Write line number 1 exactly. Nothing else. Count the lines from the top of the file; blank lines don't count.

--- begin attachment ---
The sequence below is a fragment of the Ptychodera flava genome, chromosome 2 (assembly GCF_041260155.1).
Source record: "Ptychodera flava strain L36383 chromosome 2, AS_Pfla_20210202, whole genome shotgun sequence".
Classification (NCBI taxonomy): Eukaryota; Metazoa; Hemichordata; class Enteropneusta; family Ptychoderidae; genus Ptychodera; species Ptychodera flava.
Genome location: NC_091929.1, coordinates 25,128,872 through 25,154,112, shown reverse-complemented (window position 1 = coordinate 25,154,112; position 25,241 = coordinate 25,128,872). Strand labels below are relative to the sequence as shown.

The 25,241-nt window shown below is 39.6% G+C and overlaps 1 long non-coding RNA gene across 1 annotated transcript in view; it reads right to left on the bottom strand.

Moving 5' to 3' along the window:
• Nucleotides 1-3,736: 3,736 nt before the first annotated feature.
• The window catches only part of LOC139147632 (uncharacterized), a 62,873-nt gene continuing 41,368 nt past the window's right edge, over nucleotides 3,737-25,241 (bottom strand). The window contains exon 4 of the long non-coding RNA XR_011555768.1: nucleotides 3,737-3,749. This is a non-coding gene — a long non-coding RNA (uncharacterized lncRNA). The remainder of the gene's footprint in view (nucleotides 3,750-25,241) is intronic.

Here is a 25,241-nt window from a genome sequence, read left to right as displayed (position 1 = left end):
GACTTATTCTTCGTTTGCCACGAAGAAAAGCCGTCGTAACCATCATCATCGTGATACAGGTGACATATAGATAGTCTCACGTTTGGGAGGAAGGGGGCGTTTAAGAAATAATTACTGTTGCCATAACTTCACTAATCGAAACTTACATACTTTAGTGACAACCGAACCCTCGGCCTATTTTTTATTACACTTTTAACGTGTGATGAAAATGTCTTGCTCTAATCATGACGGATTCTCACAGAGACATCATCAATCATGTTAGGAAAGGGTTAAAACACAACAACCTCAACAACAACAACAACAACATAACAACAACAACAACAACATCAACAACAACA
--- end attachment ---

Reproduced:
The sequence below is a fragment of the Ptychodera flava genome, chromosome 2 (assembly GCF_041260155.1).